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Coffee Milk: A Living Piece of Rhode Island Drink Culture

Its population may hover just around a million souls and its square footage may be hardly bigger than a postage stamp, but Rhode Island doesn’t do anything by half measures. Chalk it up to a Napoleon complex or just a colorful Yankee quirk, but the denizens of the nation’s smallest state have always worn their provincialism as a point of pride—and never more so than when it comes to food. Where else are “murder burgers,” “awful awfuls” and “doughboys” part of the local lexicon? Or do diners insist that the perfect pairing for a snappy chili dog (or, in local parlance, a “New York System Hot Wiener”) isn’t a frosty lager, but a cold glass of milk spiked with sweet coffee syrup?

That concoction, by the way, is known as a “coffee milk” and in 1993 was officially decreed Rhode Island’s official state beverage, narrowly edging out another Ocean-State original, Del’s Frozen Lemonade. Popular since at least the 1930s, the drink remains a fixture at kitchen tables and diner counters across Little Rhody and along the state’s borders on the south coast of Massachusetts and the Connecticut shore, not merely as a nod to nostalgia, but a living piece of the homegrown food culture. At Olneyville New York System, the iconic family-run Providence greasy spoon that was awarded the James Beard foundation’s American Classic award in 2014, the classic order is two “all the way” wieners and coffee milk. Indeed, the proprietor, Greg Stevens, reports that coffee milk still outsells every other beverage on the menu combined. And though its charms may be little known beyond New England, it turns out that coffee milk—like the scrappy region from which it sprung—has had a mark on American history that’s both outsize and undersung.

But more on that later. First, what it’s not: Don’t confuse coffee milk with a coffee milkshake. Rhode Islanders refer to that heartier concoction of ice cream, milk and coffee syrup as a “cabinet” (supposedly because that’s where soda jerks used to keep their blenders), just as their neighbors in the Bay State and points north call it a “frappé.” A properly made coffee milk is light and sweet, a seamless combination of cold milk and sweet coffee syrup married by just a spoon and centrifugal force.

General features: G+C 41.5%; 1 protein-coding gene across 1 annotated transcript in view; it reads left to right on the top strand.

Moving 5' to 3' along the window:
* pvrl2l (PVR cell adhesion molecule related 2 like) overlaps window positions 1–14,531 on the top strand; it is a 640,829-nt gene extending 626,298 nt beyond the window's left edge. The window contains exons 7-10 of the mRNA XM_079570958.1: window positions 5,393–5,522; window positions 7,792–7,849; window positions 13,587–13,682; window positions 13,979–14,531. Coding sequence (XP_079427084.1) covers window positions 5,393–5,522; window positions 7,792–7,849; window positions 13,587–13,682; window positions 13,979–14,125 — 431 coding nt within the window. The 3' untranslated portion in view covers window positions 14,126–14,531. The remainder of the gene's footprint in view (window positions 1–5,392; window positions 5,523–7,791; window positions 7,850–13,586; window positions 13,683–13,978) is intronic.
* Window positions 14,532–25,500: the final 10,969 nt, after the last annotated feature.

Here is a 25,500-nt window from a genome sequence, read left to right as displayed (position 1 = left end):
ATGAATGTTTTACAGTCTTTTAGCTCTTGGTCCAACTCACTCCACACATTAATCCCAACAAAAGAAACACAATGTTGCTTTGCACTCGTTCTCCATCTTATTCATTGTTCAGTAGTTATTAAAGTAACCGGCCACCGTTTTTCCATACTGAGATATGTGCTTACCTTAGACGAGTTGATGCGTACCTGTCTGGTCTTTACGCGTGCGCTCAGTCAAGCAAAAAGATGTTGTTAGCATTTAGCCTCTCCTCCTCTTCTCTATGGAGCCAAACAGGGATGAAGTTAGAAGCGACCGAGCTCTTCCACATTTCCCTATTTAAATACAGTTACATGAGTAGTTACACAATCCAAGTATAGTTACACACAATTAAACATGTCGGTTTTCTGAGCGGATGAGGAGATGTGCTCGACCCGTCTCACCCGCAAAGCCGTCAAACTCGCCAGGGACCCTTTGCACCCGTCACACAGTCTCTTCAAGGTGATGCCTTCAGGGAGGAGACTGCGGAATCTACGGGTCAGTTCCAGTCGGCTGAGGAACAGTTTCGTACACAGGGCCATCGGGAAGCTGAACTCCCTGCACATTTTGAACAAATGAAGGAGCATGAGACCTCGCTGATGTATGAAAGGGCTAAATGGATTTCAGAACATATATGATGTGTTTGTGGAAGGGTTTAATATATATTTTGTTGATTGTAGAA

At Olneyville New York System the classic order is two “all the way” wieners and coffee milk. | Photo by Michael Piazza.

Melting-Pot Roots

Like the egg cream—the mixture of chocolate syrup, milk and seltzer that could be considered its New York kin—most of coffee milk’s origin stories have a whiff of the apocryphal. But this much is known: As a group, Yankees have a predilection for coffee-flavored dairy delights that is old and well-documented. Coffee jelly—dark, bitter cubes of coffee gelatin topped with a heap of sweetened whipped cream—was a menu staple at Boston’s iconic Durgin Park restaurant since its beginnings in the 1820s. According to the 1949 issue of Confectionery and Ice Cream World, 15 percent of all the ice cream consumed in New England that year was of the coffee-flavored variety (though still a novelty elsewhere at that time). Robert C. Hibben, executive secretary of the International Association of Ice Cream Manufacturers, was reportedly so flabbergasted by the local appetite for the stuff that he quizzed a gathering of members in Boston about it. More recently, Massachusetts native chef Matt Jennings wrote that a diet of coffee frappés made from Brigham’s Ice Cream was his “gateway drug” to the adult pleasures of caffeine.